Elizabeth Blackburn and the Story of Telomeres: Deciphering the Ends of DNA
Catherine Brady is Assistant Professor in the MFA in Writing Program at the University of San Francisco. She is the author of two collections of short stories, The End of the Class War and Curled in the Bed of Love (a winner of the 2002 Flannery O'Connor Award for Short Fiction).
The story of molecular biologist Elizabeth Blackburn and her groundbreaking research on telomeres and what it reveals about the resourceful opportunism that characterizes the best scientific thinking.
Molecular biologist Elizabeth Blackburn—one of Time magazine's 100 “Most Influential People in the World” in 2007—made headlines in 2004 when she was dismissed from the President's Council on Bioethics after objecting to the council's call for a moratorium on stem cell research and protesting the suppression of relevant scientific evidence in its final report. But it is Blackburn's groundbreaking work on telomeric DNA, which launched the field of telomere research, that will have the more profound and long-lasting effect on science and society.
In this compelling biography, Catherine Brady tells the story of Elizabeth Blackburn's life and work and the emergence of a new field of scientific research on the specialized ends of chromosomes and the enzyme, telomerase, that extends them. In the early stages of telomere research, telomerase, heralded as a potential cure for cancer and diseases related to aging, attracted the voracious interest of biotech companies. The surrounding hype succeeded in confusing the role of telemorase in extending the life of a cell with a mechanism that might extend the lifespan of an entire organism. In Brady's hands, Blackburn's story reveals much about the tension between pure and applied science, the politicking that makes research science such a competitive field, and the resourceful opportunism that characterizes the best scientific thinking.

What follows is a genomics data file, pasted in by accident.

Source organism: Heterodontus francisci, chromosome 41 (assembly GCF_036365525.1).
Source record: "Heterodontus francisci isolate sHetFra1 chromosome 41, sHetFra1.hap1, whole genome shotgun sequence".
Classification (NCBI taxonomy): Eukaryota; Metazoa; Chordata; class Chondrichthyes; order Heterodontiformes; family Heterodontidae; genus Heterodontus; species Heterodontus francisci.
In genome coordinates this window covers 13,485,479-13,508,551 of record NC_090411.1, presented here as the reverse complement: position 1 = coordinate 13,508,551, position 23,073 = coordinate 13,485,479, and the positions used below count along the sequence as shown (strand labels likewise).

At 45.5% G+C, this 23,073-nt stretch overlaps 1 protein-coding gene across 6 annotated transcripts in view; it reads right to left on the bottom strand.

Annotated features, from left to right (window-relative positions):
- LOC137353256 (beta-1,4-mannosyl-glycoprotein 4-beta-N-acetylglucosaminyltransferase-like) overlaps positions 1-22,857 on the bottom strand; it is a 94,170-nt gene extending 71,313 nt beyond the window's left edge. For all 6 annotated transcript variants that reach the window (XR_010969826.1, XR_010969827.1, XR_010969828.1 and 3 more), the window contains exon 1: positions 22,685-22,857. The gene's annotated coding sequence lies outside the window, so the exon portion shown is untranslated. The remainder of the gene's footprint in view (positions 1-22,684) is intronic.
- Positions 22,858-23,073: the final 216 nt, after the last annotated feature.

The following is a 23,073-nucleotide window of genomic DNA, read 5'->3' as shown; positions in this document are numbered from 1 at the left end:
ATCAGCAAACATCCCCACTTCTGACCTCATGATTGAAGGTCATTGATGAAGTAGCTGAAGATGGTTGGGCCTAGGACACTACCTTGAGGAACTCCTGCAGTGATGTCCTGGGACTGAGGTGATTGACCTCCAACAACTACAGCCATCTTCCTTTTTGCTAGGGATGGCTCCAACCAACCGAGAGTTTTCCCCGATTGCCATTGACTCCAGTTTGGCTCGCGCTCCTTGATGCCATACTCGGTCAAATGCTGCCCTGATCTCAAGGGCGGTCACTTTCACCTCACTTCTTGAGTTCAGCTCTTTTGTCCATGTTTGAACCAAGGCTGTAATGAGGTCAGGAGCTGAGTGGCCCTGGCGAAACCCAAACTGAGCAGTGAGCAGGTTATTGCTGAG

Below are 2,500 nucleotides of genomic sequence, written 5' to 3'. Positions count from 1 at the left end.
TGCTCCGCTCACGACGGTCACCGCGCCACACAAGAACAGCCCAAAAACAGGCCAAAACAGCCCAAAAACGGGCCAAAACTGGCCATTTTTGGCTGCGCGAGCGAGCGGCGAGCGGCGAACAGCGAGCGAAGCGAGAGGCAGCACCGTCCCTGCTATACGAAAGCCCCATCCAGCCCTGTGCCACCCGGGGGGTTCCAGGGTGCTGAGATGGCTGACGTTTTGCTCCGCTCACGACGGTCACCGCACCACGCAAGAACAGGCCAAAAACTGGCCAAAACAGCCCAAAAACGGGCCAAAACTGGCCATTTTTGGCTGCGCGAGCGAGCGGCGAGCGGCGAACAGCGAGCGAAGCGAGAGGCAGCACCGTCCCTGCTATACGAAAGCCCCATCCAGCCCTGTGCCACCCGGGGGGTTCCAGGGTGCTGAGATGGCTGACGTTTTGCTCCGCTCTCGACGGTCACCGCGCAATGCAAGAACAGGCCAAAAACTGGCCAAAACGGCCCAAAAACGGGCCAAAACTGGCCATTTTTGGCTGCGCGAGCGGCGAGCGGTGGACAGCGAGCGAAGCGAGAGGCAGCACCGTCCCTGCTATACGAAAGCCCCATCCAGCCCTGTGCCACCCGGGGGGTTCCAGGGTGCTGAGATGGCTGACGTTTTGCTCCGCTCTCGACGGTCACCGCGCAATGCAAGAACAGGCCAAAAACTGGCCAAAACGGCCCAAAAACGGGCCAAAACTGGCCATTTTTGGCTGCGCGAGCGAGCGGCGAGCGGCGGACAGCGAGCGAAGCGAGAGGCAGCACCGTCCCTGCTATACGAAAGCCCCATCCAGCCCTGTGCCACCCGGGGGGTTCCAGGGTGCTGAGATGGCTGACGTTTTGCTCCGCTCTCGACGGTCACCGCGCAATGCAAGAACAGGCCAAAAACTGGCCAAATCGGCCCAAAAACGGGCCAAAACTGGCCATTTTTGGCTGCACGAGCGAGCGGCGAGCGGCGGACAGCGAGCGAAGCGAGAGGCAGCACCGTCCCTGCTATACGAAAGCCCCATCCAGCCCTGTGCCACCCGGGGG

Brady describes the science accessibly and compellingly. She explores Blackburn's struggle to break down barriers in an elite, male-dominated profession, her role as a mentor to other women scientists (many of whom have made their mark in telomere research), and the collaborative nature of scientific work. This book gives us a vivid portrait of an exceptional woman and a new understanding of the combination of curiosity, imaginative speculation, and aesthetic delight that powers scientific discovery.
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